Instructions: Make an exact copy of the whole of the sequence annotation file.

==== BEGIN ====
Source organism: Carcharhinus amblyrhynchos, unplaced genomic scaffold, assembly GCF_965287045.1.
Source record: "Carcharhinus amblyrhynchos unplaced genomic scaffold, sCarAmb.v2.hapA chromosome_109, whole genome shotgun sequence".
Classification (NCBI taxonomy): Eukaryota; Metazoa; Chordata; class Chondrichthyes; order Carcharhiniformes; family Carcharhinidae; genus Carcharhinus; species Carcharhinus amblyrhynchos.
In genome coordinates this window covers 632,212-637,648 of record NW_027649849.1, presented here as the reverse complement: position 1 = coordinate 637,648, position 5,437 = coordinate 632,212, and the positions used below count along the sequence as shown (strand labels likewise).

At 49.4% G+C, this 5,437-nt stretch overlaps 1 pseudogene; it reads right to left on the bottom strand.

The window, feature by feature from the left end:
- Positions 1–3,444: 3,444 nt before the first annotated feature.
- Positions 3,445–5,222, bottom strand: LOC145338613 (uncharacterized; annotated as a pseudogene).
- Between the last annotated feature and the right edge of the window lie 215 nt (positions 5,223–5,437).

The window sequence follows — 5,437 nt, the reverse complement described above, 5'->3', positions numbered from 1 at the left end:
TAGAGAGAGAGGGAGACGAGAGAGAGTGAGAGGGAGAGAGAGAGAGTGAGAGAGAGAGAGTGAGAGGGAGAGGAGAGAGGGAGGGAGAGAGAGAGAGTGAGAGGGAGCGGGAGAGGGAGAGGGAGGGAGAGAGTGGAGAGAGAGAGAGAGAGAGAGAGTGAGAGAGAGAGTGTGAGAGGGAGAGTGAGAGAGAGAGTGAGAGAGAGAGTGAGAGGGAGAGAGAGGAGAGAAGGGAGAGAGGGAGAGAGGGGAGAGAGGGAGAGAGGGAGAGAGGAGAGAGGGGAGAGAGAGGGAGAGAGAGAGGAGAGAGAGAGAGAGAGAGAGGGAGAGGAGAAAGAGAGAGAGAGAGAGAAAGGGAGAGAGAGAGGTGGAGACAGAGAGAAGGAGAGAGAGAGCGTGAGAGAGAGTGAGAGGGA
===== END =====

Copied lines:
Source organism: Carcharhinus amblyrhynchos, unplaced genomic scaffold, assembly GCF_965287045.1.
Source record: "Carcharhinus amblyrhynchos unplaced genomic scaffold, sCarAmb.v2.hapA chromosome_109, whole genome shotgun sequence".
Classification (NCBI taxonomy): Eukaryota; Metazoa; Chordata; class Chondrichthyes; order Carcharhiniformes; family Carcharhinidae; genus Carcharhinus; species Carcharhinus amblyrhynchos.
In genome coordinates this window covers 632,212-637,648 of record NW_027649849.1, presented here as the reverse complement: position 1 = coordinate 637,648, position 5,437 = coordinate 632,212, and the positions used below count along the sequence as shown (strand labels likewise).

At 49.4% G+C, this 5,437-nt stretch overlaps 1 pseudogene; it reads right to left on the bottom strand.

The window, feature by feature from the left end:
- Positions 1–3,444: 3,444 nt before the first annotated feature.
- Positions 3,445–5,222, bottom strand: LOC145338613 (uncharacterized; annotated as a pseudogene).
- Between the last annotated feature and the right edge of the window lie 215 nt (positions 5,223–5,437).

The window sequence follows — 5,437 nt, the reverse complement described above, 5'->3', positions numbered from 1 at the left end:
TAGAGAGAGAGGGAGACGAGAGAGAGTGAGAGGGAGAGAGAGAGAGTGAGAGAGAGAGAGTGAGAGGGAGAGGAGAGAGGGAGGGAGAGAGAGAGAGTGAGAGGGAGCGGGAGAGGGAGAGGGAGGGAGAGAGTGGAGAGAGAGAGAGAGAGAGAGAGTGAGAGAGAGAGTGTGAGAGGGAGAGTGAGAGAGAGAGTGAGAGAGAGAGTGAGAGGGAGAGAGAGGAGAGAAGGGAGAGAGGGAGAGAGGGGAGAGAGGGAGAGAGGGAGAGAGGAGAGAGGGGAGAGAGAGGGAGAGAGAGAGGAGAGAGAGAGAGAGAGAGAGGGAGAGGAGAAAGAGAGAGAGAGAGAGAAAGGGAGAGAGAGAGGTGGAGACAGAGAGAAGGAGAGAGAGAGCGTGAGAGAGAGTGAGAGGGA